consultireti@gmail.com   +420794026409 +2348035820593

Daily Archives: June 20, 2018

Food Security While Bugging Out

Food Security While Bugging Out

When I was a kid, we had one firm camping tradition:  The first night, we build a big campfire and have a s’more fest.  Why?  Because whether we ate them or not, there seemed very little chance that any marshmallows would make it to the second night. Marshmallows, you see, are a raccoon’s favorite food.

S’mores are not good bugout food; because Raccoons. *

Raccoons adore marshmallows.  And they are unbelievably persistent and creative about breaking into food storage.  Forget anything short of metal keeping them out; and that metal had better have a real lock on it.  Mere latch?  Kit’s play.

Annoying enough when you’re camping; but if you’re bugging, on the road, and food is hard to come by?  Disastrous. Still, it could be worse.  It could be bear country…  There’s a whole lot of information in PrepperLand about what food to put in your bug-out bag; but have you considered how you’re going to keep it away from the wildlife?  Salty and I talk about it in this podcast:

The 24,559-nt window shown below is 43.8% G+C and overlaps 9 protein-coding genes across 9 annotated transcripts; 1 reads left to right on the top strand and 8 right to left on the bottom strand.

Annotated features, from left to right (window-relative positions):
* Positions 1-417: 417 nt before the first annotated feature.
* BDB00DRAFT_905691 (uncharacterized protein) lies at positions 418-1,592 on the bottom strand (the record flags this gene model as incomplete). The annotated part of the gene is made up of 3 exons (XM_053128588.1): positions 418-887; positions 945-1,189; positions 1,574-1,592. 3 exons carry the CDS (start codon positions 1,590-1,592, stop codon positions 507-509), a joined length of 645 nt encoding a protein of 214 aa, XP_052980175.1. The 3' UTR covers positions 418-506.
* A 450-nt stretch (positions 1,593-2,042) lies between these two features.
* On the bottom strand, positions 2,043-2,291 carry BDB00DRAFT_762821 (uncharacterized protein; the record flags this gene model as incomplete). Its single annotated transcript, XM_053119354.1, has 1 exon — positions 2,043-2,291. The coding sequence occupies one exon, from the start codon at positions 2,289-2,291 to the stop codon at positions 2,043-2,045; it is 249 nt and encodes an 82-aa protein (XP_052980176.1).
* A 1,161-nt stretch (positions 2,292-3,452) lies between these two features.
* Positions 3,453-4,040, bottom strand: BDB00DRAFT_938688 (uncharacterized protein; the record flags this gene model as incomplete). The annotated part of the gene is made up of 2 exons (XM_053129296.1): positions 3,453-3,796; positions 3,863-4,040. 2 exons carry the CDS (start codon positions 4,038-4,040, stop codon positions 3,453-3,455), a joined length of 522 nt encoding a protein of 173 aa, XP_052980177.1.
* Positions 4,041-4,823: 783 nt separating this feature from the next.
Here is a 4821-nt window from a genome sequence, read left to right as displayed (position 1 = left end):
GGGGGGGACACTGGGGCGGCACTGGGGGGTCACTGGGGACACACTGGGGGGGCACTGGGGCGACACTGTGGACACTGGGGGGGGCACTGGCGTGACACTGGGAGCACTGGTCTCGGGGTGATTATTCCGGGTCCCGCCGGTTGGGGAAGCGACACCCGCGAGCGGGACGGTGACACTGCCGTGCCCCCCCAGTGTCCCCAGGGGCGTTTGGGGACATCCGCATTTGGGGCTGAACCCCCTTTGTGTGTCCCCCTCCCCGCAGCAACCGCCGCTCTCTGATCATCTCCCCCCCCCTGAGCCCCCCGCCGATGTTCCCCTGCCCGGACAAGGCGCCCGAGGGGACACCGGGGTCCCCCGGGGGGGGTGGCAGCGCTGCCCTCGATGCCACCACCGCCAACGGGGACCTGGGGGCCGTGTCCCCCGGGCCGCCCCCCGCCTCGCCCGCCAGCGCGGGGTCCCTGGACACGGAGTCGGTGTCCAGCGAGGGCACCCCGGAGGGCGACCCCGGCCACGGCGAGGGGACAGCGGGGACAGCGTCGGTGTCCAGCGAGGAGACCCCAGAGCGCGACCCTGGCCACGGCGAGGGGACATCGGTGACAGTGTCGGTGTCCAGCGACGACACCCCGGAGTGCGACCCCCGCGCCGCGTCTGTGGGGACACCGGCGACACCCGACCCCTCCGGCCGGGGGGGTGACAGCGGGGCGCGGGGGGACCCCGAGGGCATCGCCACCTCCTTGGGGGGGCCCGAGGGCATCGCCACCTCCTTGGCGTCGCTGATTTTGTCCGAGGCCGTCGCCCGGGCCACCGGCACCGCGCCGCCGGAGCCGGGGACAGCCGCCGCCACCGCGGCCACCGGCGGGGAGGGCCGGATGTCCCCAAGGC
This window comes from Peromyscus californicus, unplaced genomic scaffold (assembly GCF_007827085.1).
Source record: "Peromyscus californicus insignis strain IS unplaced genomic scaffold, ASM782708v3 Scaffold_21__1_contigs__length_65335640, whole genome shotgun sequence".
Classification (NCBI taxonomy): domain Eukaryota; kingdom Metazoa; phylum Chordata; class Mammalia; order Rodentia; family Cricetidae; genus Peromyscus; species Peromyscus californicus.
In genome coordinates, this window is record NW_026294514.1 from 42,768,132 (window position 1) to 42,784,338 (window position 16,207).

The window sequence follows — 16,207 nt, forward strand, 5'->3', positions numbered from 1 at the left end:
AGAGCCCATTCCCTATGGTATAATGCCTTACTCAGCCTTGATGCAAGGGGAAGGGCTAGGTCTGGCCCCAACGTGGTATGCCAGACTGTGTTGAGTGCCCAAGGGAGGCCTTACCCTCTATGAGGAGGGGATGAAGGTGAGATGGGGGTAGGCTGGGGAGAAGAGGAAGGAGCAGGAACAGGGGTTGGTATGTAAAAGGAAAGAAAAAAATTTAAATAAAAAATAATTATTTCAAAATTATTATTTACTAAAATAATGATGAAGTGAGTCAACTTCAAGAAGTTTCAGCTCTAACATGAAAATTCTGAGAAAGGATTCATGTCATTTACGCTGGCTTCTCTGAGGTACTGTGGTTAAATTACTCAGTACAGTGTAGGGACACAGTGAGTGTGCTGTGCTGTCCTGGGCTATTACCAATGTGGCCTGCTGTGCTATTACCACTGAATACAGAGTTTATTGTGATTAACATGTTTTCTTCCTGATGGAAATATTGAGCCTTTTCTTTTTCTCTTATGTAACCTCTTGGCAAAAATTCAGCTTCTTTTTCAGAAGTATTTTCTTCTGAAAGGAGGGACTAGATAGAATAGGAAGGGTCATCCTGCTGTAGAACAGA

The Threats To Your Food

First, there’s the physical threats:  Heat degrades food, so if you’re keeping your bag in your car I hope you’re rotating it every six months or so.  Your food choices should all be crush-proof, of course.  These problems are pretty easily solved though.

Critters you might not have considered.  The most common threats when you’re on the move are the mid-sized mammals:  Raccoons first in this region, because they are clever thieves and not very person-shy.  Opossums and skunks have been known to break into bags at night as well…and if you argue with a skunk over your bag, you are definitely going to lose one way or another. Coyotes will drag away whole bags that smell tasty; and there are enough ‘city coyotes’ these days that aren’t terribly human-shy.

Less common but more dangerous are bears.  I recall reading a (true) story from Yellowstone where a camper was killed in her tent by a bear.  She’d safely stashed her bag as she should have, but apparently forgot about the soiled wrapper from a candy bar she’d left in her pocket, which was in the tent with her. 

Mice and other rodents sometimes hit bags, too.  If it’s just an overnight placement of a bag, your chances are pretty good; most wild rodents won’t be that ambitious about chewing into things that smell like people.  Those who camp in often-used campsites on popular trails though often report mice getting into the bags before the lights are even out.